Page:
Agatha Christie, Bob Dylan, Castor and Pollux, Detectives, Doppelgangers, Dostoyevsky, Doubles, Harry Potter, Ian McEwan, Inspector Bucket and the Beast, James Hogg, Jekyll and Hyde, Lord of the Flies, Old Testament, Shakespeare, Stephen King, The Detective Club, Tintin, Tweedle dum and Tweedle Dee, Twins, Writing
It was my own twin grandsons that put me on to it.
And we had no preparation whatsoever.
“Mum, Dad,” it was announced to us by my son, “we’re pregnant. It’s twins. And mum, dad, it’s identical twins!”
Yes, it was the birth of my lovely identical twin grandsons, back in May last year, that are to blame for this belated post (in more ways than one). And it was that marvelous occurrence that has lately led me to pondering about twins in literature – of which there are many, of course.
And there are plenty of other people thinking about the same topic too.
Francesca Haig, for instance, in her top ten twin stories for children, lists (amongst others) the Weasley twins from Harry Potter, Golding’s Sam and Eric (“Samneric”) from Lord of the Flies
and the Thompson Twins (the detectives from Tintin).For some reason she omits the most memorable twins of all (as far as I’m concerned) in failing to mention Tweedle-dee and Tweedle-dum from Lewis Carol’s Alice in Wonderland. However she does include one classic text in her list with her mention of Shakespeare’s Viola and Sebastian, from Twelfth Night – but there were also, of course, Robson and Crane from the Comedy of Errors.The Two Gentlemen of Verona, too, as Louis McConnel argues, is a play that hinges on the twin-like closeness of the relationship between Proteus and Valantine – though the gentlemen are neither twins nor physically similar And there are, indeed many references to the idea of twinning in the imagery Shakespeare uses throughout many of his plays:
“Two cherries on one stem,” for instance, from A Midsummer Night’s Dream and the “Twinned lambs/That did frisk in the sun,” from A Winter’s Tale.
It may be that Shakespeare’s inspiration for using the idea (and actuality) of twins and twinning in a number of his plays was, as some scholars argue, because he had twins himself – though non-identical ones in his case – in Judith and Hamnet.
Ann Morgan, in The Power of Two, offers us a generally more adult list of TwinTales where she includes the supporting role played by the identical twins in Atonement (Ian McEwan), as well as the unnerving twins of Stephen King’s The Shining.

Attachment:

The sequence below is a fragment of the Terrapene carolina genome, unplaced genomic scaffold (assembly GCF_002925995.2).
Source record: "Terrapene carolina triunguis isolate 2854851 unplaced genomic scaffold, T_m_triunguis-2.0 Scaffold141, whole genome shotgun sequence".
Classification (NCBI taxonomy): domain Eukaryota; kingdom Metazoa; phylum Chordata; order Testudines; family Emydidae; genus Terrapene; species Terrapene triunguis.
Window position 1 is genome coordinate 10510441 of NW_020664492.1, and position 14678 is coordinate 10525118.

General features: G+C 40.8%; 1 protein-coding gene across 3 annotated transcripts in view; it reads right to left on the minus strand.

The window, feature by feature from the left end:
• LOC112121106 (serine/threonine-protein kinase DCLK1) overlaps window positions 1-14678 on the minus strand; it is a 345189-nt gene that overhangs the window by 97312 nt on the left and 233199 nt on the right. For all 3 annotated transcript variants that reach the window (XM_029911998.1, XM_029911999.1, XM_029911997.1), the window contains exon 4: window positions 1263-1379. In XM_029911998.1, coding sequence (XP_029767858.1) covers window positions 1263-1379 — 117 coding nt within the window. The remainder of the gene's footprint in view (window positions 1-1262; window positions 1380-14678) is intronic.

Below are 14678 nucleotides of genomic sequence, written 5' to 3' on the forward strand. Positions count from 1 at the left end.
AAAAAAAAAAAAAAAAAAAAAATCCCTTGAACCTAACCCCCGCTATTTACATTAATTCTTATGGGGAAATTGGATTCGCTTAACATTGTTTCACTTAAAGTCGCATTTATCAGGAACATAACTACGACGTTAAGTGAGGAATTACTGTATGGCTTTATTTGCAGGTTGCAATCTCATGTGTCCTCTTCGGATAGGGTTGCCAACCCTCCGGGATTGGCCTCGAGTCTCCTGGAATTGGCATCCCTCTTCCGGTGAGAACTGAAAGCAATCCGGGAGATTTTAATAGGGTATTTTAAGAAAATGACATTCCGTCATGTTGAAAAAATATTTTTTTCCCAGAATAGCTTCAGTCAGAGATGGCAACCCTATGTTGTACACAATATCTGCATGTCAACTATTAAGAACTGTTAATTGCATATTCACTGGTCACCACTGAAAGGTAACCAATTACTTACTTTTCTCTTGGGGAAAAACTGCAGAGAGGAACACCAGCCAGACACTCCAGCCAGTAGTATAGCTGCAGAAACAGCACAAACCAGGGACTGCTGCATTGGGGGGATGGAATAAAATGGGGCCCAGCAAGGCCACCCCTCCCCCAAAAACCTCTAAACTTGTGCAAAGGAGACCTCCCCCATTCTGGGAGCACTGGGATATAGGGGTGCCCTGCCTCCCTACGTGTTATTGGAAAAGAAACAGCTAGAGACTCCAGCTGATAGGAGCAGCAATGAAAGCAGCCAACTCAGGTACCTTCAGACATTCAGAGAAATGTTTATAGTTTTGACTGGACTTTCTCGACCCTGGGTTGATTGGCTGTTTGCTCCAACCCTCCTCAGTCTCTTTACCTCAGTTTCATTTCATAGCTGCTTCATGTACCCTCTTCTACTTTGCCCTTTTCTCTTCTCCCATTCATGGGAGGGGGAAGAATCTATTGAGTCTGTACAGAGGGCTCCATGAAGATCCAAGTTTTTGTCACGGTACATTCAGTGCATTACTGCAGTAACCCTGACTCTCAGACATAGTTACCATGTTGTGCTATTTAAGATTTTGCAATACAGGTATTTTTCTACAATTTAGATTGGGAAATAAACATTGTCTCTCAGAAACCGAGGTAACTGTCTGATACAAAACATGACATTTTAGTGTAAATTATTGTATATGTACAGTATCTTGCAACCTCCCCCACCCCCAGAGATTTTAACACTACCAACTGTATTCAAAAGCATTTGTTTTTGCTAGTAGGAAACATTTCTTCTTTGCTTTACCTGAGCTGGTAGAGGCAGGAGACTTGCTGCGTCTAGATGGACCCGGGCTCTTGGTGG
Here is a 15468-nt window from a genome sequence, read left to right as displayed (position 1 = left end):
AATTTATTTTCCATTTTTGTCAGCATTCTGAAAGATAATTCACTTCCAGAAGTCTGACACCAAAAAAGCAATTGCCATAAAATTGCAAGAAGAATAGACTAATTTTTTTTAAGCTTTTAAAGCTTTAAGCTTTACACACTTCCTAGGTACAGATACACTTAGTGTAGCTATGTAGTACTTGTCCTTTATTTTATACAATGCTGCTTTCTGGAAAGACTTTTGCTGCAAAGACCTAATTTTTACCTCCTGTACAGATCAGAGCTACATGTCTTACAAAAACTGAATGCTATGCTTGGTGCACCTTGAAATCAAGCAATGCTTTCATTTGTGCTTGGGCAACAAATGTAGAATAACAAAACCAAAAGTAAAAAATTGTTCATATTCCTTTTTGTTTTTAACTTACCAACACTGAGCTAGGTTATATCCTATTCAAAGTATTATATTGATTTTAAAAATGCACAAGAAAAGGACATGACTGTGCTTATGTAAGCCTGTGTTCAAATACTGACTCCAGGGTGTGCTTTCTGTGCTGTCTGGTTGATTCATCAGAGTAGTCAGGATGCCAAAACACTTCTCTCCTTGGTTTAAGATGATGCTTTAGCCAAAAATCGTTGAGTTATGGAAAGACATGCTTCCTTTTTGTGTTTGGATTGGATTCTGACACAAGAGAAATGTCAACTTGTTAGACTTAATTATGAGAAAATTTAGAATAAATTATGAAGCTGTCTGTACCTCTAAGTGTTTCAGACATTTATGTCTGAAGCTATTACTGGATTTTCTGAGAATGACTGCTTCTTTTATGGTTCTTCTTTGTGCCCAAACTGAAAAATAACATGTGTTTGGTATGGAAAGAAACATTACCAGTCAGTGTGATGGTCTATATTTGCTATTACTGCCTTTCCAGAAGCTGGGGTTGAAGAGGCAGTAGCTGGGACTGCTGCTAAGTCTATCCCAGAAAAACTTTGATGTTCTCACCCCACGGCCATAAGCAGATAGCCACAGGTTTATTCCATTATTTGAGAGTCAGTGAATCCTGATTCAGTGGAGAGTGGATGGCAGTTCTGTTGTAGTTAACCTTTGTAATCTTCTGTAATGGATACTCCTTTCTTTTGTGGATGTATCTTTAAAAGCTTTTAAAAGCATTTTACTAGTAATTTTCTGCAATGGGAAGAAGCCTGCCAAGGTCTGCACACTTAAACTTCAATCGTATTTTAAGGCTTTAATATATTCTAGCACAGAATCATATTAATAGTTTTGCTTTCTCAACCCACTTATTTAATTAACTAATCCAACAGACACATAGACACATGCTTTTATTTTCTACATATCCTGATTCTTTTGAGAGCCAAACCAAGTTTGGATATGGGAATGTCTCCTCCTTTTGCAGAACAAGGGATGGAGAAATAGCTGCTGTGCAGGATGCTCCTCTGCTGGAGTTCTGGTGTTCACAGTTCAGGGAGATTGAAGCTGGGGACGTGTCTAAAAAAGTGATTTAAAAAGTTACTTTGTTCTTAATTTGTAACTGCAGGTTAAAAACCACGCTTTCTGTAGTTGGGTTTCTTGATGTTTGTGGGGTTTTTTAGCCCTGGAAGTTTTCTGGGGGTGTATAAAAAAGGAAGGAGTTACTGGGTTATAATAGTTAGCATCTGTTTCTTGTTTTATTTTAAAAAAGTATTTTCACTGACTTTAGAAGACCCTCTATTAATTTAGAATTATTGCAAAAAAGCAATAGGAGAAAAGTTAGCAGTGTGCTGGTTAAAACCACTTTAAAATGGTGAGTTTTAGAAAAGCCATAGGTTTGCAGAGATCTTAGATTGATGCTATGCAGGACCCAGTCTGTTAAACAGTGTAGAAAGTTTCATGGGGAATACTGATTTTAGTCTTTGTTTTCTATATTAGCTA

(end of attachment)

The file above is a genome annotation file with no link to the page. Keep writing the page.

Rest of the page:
Nick Ripatrazone develops a more classical take on the genesis of twins in myth and story in his On Our Fascination with Twins, where he reminds us of Romulus and Remus
(the founders of Rome); the Biblical Jacob (born holding his twin Esau’s heel) and of Castor and Pollux, the offspring of Leda and Jupiter, when the latter was in swan form. Like Samneric, the Thompson Twins and the Weasleys, Castor and Pollux are notable in that they are essentially the same person (as we seem to routinely expect of twins). But twins, I think, (at least in literature) become more interesting when they are not merely two sides of the same coin and are not there just for comic effect, as they seem to be in Harry Potter or in Tintin. For the truth is no matter how similar they can also be amazingly different.
In Twelfth Night, for instance, it might be argued, that the twins represent not the indivisibility of identity but more a search for a unique sense of self itself. In a more negative way, however, the twin founders of Rome were different enough in that they became enemies and one, indeed, murdered the other. The conflict between Jacob and Essau, some might argue, is the biblical cause of the divisions between Judaism and the so-called Arab world.
Not a good outcome for twins,